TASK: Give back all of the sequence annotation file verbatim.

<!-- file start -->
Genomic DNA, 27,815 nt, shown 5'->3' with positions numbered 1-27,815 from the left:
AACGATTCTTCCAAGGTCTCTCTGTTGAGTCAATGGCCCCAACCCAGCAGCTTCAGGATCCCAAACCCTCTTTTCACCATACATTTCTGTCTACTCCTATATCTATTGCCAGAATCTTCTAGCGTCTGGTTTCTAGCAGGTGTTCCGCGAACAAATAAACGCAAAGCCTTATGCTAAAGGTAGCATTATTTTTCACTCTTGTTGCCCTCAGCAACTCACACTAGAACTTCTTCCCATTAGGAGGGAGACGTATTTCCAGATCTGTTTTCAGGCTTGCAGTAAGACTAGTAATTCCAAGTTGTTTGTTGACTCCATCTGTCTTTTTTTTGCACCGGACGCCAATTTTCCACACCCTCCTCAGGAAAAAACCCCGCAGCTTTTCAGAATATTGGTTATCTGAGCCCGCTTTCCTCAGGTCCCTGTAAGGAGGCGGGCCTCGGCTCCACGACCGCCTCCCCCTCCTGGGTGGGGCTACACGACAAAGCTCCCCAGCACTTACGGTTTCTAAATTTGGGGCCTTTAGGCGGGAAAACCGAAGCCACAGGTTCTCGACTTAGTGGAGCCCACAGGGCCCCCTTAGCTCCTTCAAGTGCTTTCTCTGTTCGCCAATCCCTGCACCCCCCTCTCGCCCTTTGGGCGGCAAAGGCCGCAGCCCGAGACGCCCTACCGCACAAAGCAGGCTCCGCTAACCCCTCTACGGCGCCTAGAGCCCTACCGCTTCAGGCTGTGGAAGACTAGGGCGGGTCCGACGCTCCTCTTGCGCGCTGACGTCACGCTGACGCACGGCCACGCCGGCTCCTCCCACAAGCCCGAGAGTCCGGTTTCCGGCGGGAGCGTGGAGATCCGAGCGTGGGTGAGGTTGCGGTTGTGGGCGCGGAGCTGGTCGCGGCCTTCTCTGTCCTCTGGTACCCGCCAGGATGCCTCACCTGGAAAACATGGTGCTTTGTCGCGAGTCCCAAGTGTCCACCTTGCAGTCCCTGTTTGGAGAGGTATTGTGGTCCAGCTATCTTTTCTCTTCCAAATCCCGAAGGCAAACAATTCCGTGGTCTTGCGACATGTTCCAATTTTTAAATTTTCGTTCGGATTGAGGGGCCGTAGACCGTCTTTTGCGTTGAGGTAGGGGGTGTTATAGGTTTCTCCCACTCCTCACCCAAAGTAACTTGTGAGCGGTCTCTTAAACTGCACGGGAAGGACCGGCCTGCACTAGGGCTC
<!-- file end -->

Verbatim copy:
Genomic DNA, 27,815 nt, shown 5'->3' with positions numbered 1-27,815 from the left:
AACGATTCTTCCAAGGTCTCTCTGTTGAGTCAATGGCCCCAACCCAGCAGCTTCAGGATCCCAAACCCTCTTTTCACCATACATTTCTGTCTACTCCTATATCTATTGCCAGAATCTTCTAGCGTCTGGTTTCTAGCAGGTGTTCCGCGAACAAATAAACGCAAAGCCTTATGCTAAAGGTAGCATTATTTTTCACTCTTGTTGCCCTCAGCAACTCACACTAGAACTTCTTCCCATTAGGAGGGAGACGTATTTCCAGATCTGTTTTCAGGCTTGCAGTAAGACTAGTAATTCCAAGTTGTTTGTTGACTCCATCTGTCTTTTTTTTGCACCGGACGCCAATTTTCCACACCCTCCTCAGGAAAAAACCCCGCAGCTTTTCAGAATATTGGTTATCTGAGCCCGCTTTCCTCAGGTCCCTGTAAGGAGGCGGGCCTCGGCTCCACGACCGCCTCCCCCTCCTGGGTGGGGCTACACGACAAAGCTCCCCAGCACTTACGGTTTCTAAATTTGGGGCCTTTAGGCGGGAAAACCGAAGCCACAGGTTCTCGACTTAGTGGAGCCCACAGGGCCCCCTTAGCTCCTTCAAGTGCTTTCTCTGTTCGCCAATCCCTGCACCCCCCTCTCGCCCTTTGGGCGGCAAAGGCCGCAGCCCGAGACGCCCTACCGCACAAAGCAGGCTCCGCTAACCCCTCTACGGCGCCTAGAGCCCTACCGCTTCAGGCTGTGGAAGACTAGGGCGGGTCCGACGCTCCTCTTGCGCGCTGACGTCACGCTGACGCACGGCCACGCCGGCTCCTCCCACAAGCCCGAGAGTCCGGTTTCCGGCGGGAGCGTGGAGATCCGAGCGTGGGTGAGGTTGCGGTTGTGGGCGCGGAGCTGGTCGCGGCCTTCTCTGTCCTCTGGTACCCGCCAGGATGCCTCACCTGGAAAACATGGTGCTTTGTCGCGAGTCCCAAGTGTCCACCTTGCAGTCCCTGTTTGGAGAGGTATTGTGGTCCAGCTATCTTTTCTCTTCCAAATCCCGAAGGCAAACAATTCCGTGGTCTTGCGACATGTTCCAATTTTTAAATTTTCGTTCGGATTGAGGGGCCGTAGACCGTCTTTTGCGTTGAGGTAGGGGGTGTTATAGGTTTCTCCCACTCCTCACCCAAAGTAACTTGTGAGCGGTCTCTTAAACTGCACGGGAAGGACCGGCCTGCACTAGGGCTC